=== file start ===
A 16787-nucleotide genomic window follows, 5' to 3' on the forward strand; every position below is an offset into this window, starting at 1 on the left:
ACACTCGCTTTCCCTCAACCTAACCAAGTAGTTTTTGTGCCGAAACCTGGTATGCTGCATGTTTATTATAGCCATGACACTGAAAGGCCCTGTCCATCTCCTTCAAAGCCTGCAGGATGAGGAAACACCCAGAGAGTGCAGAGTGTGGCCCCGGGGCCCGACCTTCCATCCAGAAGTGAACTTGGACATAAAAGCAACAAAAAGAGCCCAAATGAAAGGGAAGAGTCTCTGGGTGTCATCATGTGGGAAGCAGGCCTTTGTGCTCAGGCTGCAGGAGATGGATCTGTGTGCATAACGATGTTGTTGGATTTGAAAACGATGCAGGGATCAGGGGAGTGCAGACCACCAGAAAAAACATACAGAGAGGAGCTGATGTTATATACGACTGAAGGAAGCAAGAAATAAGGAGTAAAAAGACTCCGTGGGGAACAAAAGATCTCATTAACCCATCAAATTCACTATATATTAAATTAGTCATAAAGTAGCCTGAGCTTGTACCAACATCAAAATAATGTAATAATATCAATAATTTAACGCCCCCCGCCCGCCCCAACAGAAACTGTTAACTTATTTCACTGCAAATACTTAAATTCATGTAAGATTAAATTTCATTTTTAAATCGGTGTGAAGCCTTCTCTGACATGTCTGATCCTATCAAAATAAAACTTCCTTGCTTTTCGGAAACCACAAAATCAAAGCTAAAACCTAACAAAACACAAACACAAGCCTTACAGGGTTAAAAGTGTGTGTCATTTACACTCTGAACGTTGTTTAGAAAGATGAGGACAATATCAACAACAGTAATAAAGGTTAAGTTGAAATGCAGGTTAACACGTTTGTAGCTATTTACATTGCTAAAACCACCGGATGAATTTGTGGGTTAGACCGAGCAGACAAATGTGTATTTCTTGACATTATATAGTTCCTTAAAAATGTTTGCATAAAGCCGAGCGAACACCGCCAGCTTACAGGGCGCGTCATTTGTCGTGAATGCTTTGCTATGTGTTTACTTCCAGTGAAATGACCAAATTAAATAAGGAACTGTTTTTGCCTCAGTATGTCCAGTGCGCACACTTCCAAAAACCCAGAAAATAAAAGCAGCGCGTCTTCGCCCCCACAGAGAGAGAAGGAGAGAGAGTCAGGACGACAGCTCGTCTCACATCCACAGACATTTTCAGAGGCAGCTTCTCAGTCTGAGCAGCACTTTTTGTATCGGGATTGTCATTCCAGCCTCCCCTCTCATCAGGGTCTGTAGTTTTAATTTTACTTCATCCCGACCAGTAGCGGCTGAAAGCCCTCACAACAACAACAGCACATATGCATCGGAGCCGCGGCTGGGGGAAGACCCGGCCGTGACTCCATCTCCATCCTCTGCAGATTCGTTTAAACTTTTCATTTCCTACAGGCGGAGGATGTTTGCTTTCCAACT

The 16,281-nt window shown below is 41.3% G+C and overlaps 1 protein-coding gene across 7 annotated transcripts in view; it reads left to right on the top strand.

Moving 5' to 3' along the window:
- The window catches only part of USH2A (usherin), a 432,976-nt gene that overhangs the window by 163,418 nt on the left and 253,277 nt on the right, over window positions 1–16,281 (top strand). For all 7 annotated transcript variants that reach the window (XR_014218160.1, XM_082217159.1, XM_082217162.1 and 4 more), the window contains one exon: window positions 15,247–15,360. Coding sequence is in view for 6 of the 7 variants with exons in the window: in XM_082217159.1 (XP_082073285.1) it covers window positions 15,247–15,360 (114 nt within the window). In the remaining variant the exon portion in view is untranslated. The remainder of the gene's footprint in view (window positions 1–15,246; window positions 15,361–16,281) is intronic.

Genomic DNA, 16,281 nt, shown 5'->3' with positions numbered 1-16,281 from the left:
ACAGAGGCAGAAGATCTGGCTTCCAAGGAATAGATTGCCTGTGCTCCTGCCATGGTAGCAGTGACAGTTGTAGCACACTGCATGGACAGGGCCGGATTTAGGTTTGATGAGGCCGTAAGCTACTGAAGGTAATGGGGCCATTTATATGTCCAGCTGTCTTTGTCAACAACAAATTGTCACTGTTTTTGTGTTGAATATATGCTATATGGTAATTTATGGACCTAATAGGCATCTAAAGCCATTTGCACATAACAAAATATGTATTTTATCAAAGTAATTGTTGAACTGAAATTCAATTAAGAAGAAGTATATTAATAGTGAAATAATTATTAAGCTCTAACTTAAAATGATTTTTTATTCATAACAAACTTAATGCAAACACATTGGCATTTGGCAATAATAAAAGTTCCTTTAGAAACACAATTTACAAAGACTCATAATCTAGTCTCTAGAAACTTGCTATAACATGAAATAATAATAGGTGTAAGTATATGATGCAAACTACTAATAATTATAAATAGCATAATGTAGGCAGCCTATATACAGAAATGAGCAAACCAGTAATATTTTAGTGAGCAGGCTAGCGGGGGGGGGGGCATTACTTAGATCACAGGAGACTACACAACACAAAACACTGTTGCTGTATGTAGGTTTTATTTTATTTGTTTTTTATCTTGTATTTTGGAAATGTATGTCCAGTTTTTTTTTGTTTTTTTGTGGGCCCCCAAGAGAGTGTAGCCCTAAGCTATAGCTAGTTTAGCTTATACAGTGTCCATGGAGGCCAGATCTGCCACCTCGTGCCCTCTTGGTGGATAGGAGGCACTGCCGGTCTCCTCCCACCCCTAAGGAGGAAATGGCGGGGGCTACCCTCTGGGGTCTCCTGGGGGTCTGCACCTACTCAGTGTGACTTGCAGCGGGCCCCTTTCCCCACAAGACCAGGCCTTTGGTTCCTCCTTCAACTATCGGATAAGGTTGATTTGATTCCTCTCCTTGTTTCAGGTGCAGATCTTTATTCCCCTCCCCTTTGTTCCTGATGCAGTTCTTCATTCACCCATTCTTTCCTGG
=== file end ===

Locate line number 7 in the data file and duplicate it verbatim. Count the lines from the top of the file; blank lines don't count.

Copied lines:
ACAGAGGCAGAAGATCTGGCTTCCAAGGAATAGATTGCCTGTGCTCCTGCCATGGTAGCAGTGACAGTTGTAGCACACTGCATGGACAGGGCCGGATTTAGGTTTGATGAGGCCGTAAGCTACTGAAGGTAATGGGGCCATTTATATGTCCAGCTGTCTTTGTCAACAACAAATTGTCACTGTTTTTGTGTTGAATATATGCTATATGGTAATTTATGGACCTAATAGGCATCTAAAGCCATTTGCACATAACAAAATATGTATTTTATCAAAGTAATTGTTGAACTGAAATTCAATTAAGAAGAAGTATATTAATAGTGAAATAATTATTAAGCTCTAACTTAAAATGATTTTTTATTCATAACAAACTTAATGCAAACACATTGGCATTTGGCAATAATAAAAGTTCCTTTAGAAACACAATTTACAAAGACTCATAATCTAGTCTCTAGAAACTTGCTATAACATGAAATAATAATAGGTGTAAGTATATGATGCAAACTACTAATAATTATAAATAGCATAATGTAGGCAGCCTATATACAGAAATGAGCAAACCAGTAATATTTTAGTGAGCAGGCTAGCGGGGGGGGGGGCATTACTTAGATCACAGGAGACTACACAACACAAAACACTGTTGCTGTATGTAGGTTTTATTTTATTTGTTTTTTATCTTGTATTTTGGAAATGTATGTCCAGTTTTTTTTTGTTTTTTTGTGGGCCCCCAAGAGAGTGTAGCCCTAAGCTATAGCTAGTTTAGCTTATACAGTGTCCATGGAGGCCAGATCTGCCACCTCGTGCCCTCTTGGTGGATAGGAGGCACTGCCGGTCTCCTCCCACCCCTAAGGAGGAAATGGCGGGGGCTACCCTCTGGGGTCTCCTGGGGGTCTGCACCTACTCAGTGTGACTTGCAGCGGGCCCCTTTCCCCACAAGACCAGGCCTTTGGTTCCTCCTTCAACTATCGGATAAGGTTGATTTGATTCCTCTCCTTGTTTCAGGTGCAGATCTTTATTCCCCTCCCCTTTGTTCCTGATGCAGTTCTTCATTCACCCATTCTTTCCTGG